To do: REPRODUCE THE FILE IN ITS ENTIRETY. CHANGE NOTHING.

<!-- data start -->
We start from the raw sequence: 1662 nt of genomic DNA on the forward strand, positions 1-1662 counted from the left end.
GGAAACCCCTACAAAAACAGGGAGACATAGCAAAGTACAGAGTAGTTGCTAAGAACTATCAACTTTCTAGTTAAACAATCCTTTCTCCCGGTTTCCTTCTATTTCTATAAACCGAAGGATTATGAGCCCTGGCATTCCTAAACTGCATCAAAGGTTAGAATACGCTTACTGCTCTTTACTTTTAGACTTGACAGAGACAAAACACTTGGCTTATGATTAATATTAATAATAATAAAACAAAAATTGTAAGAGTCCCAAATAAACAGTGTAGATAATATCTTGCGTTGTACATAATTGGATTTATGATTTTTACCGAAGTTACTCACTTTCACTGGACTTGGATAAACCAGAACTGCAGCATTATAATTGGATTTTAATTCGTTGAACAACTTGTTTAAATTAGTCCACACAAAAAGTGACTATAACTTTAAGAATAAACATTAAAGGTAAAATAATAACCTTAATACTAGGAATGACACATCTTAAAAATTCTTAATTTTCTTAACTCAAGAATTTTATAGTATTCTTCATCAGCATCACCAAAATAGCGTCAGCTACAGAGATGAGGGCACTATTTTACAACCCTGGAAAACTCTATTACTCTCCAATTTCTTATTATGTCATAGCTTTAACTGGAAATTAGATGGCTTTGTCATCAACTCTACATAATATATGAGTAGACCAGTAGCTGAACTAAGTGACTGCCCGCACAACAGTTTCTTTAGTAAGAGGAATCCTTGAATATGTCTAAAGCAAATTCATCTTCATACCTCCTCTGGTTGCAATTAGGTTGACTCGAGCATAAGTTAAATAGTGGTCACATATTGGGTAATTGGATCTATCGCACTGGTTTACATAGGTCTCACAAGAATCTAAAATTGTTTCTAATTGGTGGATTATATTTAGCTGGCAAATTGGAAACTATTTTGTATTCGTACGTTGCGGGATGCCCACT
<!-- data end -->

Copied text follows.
We start from the raw sequence: 1662 nt of genomic DNA on the forward strand, positions 1-1662 counted from the left end.
GGAAACCCCTACAAAAACAGGGAGACATAGCAAAGTACAGAGTAGTTGCTAAGAACTATCAACTTTCTAGTTAAACAATCCTTTCTCCCGGTTTCCTTCTATTTCTATAAACCGAAGGATTATGAGCCCTGGCATTCCTAAACTGCATCAAAGGTTAGAATACGCTTACTGCTCTTTACTTTTAGACTTGACAGAGACAAAACACTTGGCTTATGATTAATATTAATAATAATAAAACAAAAATTGTAAGAGTCCCAAATAAACAGTGTAGATAATATCTTGCGTTGTACATAATTGGATTTATGATTTTTACCGAAGTTACTCACTTTCACTGGACTTGGATAAACCAGAACTGCAGCATTATAATTGGATTTTAATTCGTTGAACAACTTGTTTAAATTAGTCCACACAAAAAGTGACTATAACTTTAAGAATAAACATTAAAGGTAAAATAATAACCTTAATACTAGGAATGACACATCTTAAAAATTCTTAATTTTCTTAACTCAAGAATTTTATAGTATTCTTCATCAGCATCACCAAAATAGCGTCAGCTACAGAGATGAGGGCACTATTTTACAACCCTGGAAAACTCTATTACTCTCCAATTTCTTATTATGTCATAGCTTTAACTGGAAATTAGATGGCTTTGTCATCAACTCTACATAATATATGAGTAGACCAGTAGCTGAACTAAGTGACTGCCCGCACAACAGTTTCTTTAGTAAGAGGAATCCTTGAATATGTCTAAAGCAAATTCATCTTCATACCTCCTCTGGTTGCAATTAGGTTGACTCGAGCATAAGTTAAATAGTGGTCACATATTGGGTAATTGGATCTATCGCACTGGTTTACATAGGTCTCACAAGAATCTAAAATTGTTTCTAATTGGTGGATTATATTTAGCTGGCAAATTGGAAACTATTTTGTATTCGTACGTTGCGGGATGCCCACT